“Long since I have stopped painting my willow-leaf brows,

Tears stained with stale makeup wet my red silk dress.

Banished to Changmen [Palace], unwashed, unkempt,

How could pearls comfort me in my loneliness?”[27]

After Emperor Xuanzong read the poem, he was deeply touched and saddened about his consort’s tragic circumstances.[28] He ordered the music bureau to compose the music to Imperial Consort Mei’s poem.[29] It was called “A Bushel of Pearls.” [30]

During An Lushan’s rebellion in 756 C.E., Emperor Xuanzong and his entourage fled the capital. Imperial Consort Mei was not among Emperor Xuanzong’s retinue.[31] It was said that she was killed during the rebellion.[32] When Emperor Xuanzong returned to the capital in 758 C.E., he ordered a search to find her body.[33] His officials searched everywhere but still could not find her.[34] Legend has it that while Emperor Xuanzong was asleep, Imperial Consort Mei appeared to him in a dream.[35] In the dream, she told him that she had been killed by rebel soldiers, but kind strangers have buried her body near a pond under a plum blossom tree.[36] Emperor Xuanzong awoke from his dream and told the officials where her body lay.[37] Once her body was recovered, Imperial Consort Mei was buried with the rights appropriate for a consort.[38] Regardless of whether the recovery of Imperial Consort Mei’s body was a legend or a historical fact, Emperor Xuanzong did not forget her. His official, Li Shi, presented Emperor Xuanzong with a portrait of Imperial Consort Mei.[39] Emperor Xuanzong wrote a poem on her portrait.[40]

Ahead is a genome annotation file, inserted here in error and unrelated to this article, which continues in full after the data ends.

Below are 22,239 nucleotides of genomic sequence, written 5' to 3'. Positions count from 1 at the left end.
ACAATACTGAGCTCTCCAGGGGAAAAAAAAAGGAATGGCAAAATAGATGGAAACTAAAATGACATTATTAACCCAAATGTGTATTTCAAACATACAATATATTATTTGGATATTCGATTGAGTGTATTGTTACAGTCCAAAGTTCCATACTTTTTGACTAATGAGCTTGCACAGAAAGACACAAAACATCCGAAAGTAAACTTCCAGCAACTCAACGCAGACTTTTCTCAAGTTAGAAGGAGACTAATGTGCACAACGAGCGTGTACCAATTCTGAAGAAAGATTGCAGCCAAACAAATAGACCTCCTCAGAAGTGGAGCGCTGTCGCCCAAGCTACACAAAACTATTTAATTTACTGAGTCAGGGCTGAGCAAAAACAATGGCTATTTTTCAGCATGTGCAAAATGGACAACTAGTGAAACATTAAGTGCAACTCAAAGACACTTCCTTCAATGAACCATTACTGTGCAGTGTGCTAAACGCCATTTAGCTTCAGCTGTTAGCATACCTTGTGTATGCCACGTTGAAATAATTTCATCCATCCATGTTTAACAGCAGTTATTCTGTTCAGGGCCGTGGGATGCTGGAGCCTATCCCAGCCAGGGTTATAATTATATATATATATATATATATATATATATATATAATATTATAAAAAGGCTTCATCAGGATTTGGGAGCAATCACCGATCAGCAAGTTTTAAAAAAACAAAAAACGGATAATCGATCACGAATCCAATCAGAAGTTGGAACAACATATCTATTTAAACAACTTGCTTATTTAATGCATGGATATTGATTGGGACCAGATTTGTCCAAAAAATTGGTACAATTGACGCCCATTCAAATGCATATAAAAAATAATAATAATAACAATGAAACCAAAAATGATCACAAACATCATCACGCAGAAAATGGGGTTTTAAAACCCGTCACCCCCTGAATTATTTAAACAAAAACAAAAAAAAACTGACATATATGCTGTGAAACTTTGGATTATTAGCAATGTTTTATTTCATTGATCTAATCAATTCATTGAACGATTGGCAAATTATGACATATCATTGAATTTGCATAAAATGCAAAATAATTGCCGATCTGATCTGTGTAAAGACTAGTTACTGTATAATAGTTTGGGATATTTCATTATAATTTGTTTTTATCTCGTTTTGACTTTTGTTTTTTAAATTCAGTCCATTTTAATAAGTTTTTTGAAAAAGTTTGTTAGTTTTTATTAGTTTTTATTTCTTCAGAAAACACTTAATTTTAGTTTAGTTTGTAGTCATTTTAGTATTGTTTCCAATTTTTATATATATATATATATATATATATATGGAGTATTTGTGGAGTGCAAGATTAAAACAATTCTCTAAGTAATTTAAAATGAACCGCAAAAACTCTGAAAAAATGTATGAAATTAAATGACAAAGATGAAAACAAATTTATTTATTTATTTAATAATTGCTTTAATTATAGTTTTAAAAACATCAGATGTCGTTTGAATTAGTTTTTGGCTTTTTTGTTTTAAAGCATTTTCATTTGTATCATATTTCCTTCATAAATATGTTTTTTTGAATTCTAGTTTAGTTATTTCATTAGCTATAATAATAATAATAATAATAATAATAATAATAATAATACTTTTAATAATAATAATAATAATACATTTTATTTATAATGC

Imperial Consort Mei was once the favourite of Emperor Xuanzong. However, her happiness was short-lived when the Emperor turned his eye on the infamous Imperial Consort Yang Guifei. She was banished and neglected by the Emperor. When she realized that she could no longer depend on Emperor Xuanzong’s love, she turned to her poetry. It is a pity that except for “East of The Tower” and “Thanks for The Pearls”, the rest of the ten poems that Imperial Consort Mei has written have been lost.[41] Yet through these two poems, the reader can see how talented a writer Imperial Consort Mei was. The reader can feel The Plum Blossom Consort’s loneliness, sorrow, and longing for the Emperor. It is no wonder that Imperial Consort Mei’s poems have moved the hearts of Chinese readers for centuries.